Apple Tree Pruning

Apple Tree Pruning

It’s time!

Winter is a great time to prune certain fruit trees and apples quite fancy a winter prune.

Our top tips for pruning your fruit tree are:

Remove dead and diseased bits of your tree.

One of the most important things you are doing for your tree is removing parts that it is sending nutrient to that are dead or diseased. This lets your tree put more energy into fruit and growth.

Get rid of branches that grow downwards.

Generally, you want your tree to grow up. Branches that hang down can allow disease to get in the tree from the ground and just make it harder to pick. It’s best to encourage the bulk of the tree to grow and fruit where you can easily reach it to harvest your delicious apples.

Remove branches that are crossing over.

Crossed over branches can rub and are another place disease can get in. It also makes it hard for fruit to grow and harder for you to harvest. Keeping it neat and tidy helps the tree and you to eat more apples.

Try to reduce the damage you make to healthy branches.

Sharp tools and taking your time are great ways to reduce the damage you do to the otherwise healthy branches of your tree. It’s great if you can make clean cuts and try not to hack into other parts of the tree.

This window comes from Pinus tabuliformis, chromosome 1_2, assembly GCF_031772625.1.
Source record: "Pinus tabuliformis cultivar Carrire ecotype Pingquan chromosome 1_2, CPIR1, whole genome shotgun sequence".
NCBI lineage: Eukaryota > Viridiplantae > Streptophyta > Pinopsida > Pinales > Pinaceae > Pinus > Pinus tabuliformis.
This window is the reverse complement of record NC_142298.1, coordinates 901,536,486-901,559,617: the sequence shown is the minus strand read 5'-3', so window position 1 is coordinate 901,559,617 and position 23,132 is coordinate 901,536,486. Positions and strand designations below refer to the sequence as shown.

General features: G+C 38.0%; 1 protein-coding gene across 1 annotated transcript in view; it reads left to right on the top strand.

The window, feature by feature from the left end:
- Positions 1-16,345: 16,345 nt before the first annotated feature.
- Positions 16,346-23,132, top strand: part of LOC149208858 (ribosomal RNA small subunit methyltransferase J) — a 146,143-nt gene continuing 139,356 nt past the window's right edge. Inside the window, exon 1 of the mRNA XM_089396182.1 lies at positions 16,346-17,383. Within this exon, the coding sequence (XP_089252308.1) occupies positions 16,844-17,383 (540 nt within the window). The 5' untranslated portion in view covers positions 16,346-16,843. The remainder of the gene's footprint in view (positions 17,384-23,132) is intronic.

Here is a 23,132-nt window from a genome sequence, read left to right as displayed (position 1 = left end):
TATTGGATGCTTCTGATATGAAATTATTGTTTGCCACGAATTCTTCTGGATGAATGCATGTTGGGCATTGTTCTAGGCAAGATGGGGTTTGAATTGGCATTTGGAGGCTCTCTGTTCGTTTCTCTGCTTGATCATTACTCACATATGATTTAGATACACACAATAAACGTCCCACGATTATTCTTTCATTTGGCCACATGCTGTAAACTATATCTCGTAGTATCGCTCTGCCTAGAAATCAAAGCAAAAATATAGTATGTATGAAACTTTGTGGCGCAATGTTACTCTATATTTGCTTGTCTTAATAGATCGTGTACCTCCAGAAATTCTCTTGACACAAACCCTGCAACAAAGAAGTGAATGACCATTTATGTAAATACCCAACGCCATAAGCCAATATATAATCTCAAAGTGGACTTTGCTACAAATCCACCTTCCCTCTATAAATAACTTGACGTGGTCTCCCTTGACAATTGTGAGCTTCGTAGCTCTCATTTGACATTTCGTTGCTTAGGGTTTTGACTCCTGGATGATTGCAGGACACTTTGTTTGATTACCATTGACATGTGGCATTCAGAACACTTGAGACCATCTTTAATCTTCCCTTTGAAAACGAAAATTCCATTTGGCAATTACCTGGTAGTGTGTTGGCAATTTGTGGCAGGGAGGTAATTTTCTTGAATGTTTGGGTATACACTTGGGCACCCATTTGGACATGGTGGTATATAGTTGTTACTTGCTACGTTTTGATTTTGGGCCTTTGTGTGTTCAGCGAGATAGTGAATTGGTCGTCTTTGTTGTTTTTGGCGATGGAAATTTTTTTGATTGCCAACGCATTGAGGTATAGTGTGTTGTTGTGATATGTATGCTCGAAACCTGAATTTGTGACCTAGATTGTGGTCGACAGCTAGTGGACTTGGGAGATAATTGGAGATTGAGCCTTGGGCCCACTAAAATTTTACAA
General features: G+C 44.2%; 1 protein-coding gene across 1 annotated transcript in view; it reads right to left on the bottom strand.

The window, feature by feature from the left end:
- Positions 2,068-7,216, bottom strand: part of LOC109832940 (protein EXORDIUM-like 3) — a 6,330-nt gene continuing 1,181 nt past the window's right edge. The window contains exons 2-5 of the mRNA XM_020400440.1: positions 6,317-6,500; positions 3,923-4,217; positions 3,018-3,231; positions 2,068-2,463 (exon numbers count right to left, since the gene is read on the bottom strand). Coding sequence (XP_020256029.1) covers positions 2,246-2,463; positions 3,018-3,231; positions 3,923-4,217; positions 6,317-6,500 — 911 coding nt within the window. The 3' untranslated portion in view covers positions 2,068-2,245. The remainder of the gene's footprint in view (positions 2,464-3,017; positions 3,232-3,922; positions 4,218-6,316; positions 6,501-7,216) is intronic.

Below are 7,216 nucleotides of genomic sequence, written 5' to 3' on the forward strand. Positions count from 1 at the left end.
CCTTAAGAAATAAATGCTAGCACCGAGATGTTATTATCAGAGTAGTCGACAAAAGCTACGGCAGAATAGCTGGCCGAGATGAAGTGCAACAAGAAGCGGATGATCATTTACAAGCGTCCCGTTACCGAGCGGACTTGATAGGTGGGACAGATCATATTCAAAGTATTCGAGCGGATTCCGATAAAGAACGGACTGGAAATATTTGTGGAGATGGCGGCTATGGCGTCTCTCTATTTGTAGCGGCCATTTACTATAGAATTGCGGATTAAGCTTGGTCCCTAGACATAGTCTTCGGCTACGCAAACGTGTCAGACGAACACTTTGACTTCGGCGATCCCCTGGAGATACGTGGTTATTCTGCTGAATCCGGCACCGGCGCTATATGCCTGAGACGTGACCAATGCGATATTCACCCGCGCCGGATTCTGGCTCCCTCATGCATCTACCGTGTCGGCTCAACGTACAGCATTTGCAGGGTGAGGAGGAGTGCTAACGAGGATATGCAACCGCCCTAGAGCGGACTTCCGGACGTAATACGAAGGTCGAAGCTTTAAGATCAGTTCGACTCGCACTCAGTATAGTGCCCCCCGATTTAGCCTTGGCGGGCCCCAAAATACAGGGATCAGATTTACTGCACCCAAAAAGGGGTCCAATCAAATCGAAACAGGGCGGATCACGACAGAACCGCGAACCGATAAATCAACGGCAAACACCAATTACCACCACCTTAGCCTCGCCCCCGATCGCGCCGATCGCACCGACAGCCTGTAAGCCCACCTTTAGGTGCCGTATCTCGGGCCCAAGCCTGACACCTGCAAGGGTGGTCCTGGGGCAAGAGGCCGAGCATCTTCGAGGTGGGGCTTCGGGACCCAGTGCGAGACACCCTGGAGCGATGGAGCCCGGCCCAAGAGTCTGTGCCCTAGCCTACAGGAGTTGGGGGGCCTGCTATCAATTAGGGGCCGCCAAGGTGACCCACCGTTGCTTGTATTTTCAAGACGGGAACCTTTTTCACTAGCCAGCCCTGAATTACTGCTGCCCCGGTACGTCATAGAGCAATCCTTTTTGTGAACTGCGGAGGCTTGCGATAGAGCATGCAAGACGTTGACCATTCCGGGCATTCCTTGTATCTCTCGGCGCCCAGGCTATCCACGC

Aim to create space in the growth

The branches and fruit of your tree will grow better if they have airflow and space. When you’re pruning it’s great to make tough choices about which branch is going to give the most fruit and (gulp) remove the competing branch.

Pruning Tools

High quality, sharp tools are a must when pruning your trees. Lucky for you the garden fusspots at the Pip Shop have tracked down what we reckon are some of the best garden tools available. The Opinel Range are French and fantastically high quality steel and timber. In this video Robyn used the secateurs and the pruning saw. Have a peek at those in the shop:


So Frenchy, so chic – this ultra high quality Opinel secateurs will last you ages with a little loving care.

Pruning saw

Look after your tree with clean cuts and sharp tools. This pruning saw is a little savage (super sharp!).

One Comment

  1. Avatar

    Hi, Thank you so much for your helpful article with lots of information. As a garden lover, I agree with you. I maintained some of the criteria from here when I was pruning my fruit trees. Some of our new for me and I am going to apply this for the very next time. Hope so I will get a better result than before. If you had more insight into it, I would much appreciate it.

    Aug 13, 2018 Reply

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